Director: Kasi Lemmons
Writers: Michael Genet, Rick Famuyiwa
Cinematographer: Stéphane Fontaine
Starring: Don Cheadle, Chiwetel Ejiofor, Taraji P. Henson, Martin Sheen, Cedric the Entertainer
Studio/Running Time: Focus Features, 118 min.
“That’s right, check it out
This one goes out to my dime piece
This one goes out to my homies
This one goes out to my shorties
This one goes out to all the ladies
Mr. Deejay, oh, play something
Something for my baby
Send a shout out to my baby.”
-Ruff Endz “Are You Messing Around”
Often times when a biographical film claims to be “inspired by true events,” the subject’s life story is greatly exaggerated. But in Talk To Me, the tale of Washington, D.C. deejay Petey Greene (Don Cheadle) has actually been simplified, leaving out many of his greatest accomplishments. Luckily, this does nothing to detract from a hilarious and poignant film.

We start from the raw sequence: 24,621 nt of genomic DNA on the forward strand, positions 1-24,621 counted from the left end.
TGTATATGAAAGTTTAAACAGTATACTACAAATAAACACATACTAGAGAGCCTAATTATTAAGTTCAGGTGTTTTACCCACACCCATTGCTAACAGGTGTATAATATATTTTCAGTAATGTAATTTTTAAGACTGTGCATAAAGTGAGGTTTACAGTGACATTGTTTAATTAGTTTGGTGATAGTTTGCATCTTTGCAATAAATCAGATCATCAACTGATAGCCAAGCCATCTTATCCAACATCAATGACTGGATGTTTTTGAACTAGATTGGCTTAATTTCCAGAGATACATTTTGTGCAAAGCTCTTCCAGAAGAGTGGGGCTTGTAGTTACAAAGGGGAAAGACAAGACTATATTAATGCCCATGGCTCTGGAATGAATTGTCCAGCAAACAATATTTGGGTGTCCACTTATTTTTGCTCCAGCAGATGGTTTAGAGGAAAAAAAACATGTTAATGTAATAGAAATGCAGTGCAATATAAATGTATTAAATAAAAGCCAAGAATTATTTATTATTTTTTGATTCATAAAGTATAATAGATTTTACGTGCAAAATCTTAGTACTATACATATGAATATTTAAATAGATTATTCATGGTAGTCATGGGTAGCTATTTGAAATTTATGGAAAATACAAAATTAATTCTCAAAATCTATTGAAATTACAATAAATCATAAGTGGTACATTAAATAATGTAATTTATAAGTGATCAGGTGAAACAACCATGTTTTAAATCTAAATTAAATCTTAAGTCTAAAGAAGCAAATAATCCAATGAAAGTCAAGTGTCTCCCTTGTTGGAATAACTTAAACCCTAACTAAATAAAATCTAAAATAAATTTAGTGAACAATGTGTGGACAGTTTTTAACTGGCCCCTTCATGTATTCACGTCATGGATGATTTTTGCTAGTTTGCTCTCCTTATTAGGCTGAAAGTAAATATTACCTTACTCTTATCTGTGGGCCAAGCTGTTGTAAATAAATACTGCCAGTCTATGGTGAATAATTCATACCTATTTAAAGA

While serving time for armed robbery, Greene hones his skills spinning records for his fellow inmates. After his release he persuades WOL radio program director Dewey Hughes (Chiwetel Ejiofor) to put him on the air in spite of some huge reservations by station manager E. G. Sonderling (Martin Sheen). With the racially-charged sixties as his sounding board, Greene’s street-wise style endears himself to his black, urban listeners as he exhorts them to “tell it like it is.” When Martin Luther King Jr. is assassinated, Greene’s voice helps to calm the city during some of the capitol’s grimmest hours. The story is as much Hughes’ as it is Greene’s with director Kasi Lemmons focusing on the relationship between the two men whose rising careers become dependent on one another.
Just as she did in Hustle and Flow, Taraji P. Henson steals many a scene and is wonderful as Greene’s flamboyant girlfriend. And Ejiofor is a true, rising star. But after Cheadle’s memorable performances in both Crash and Hotel Rwanda, it should be unsurprising that the actor once again finds a way, this time through humor and inspiration, to electrify the screen in Talk To Me.